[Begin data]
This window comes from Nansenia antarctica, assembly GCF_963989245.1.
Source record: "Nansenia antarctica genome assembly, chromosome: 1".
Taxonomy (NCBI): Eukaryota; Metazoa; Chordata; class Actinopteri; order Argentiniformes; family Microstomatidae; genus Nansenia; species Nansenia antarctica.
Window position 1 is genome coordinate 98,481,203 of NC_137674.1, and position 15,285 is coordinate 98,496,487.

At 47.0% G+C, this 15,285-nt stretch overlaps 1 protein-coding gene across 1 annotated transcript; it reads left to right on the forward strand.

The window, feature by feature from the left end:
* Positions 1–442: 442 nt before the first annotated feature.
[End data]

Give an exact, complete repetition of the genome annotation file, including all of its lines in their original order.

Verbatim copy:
This window comes from Nansenia antarctica, assembly GCF_963989245.1.
Source record: "Nansenia antarctica genome assembly, chromosome: 1".
Taxonomy (NCBI): Eukaryota; Metazoa; Chordata; class Actinopteri; order Argentiniformes; family Microstomatidae; genus Nansenia; species Nansenia antarctica.
Window position 1 is genome coordinate 98,481,203 of NC_137674.1, and position 15,285 is coordinate 98,496,487.

At 47.0% G+C, this 15,285-nt stretch overlaps 1 protein-coding gene across 1 annotated transcript; it reads left to right on the forward strand.

The window, feature by feature from the left end:
* Positions 1–442: 442 nt before the first annotated feature.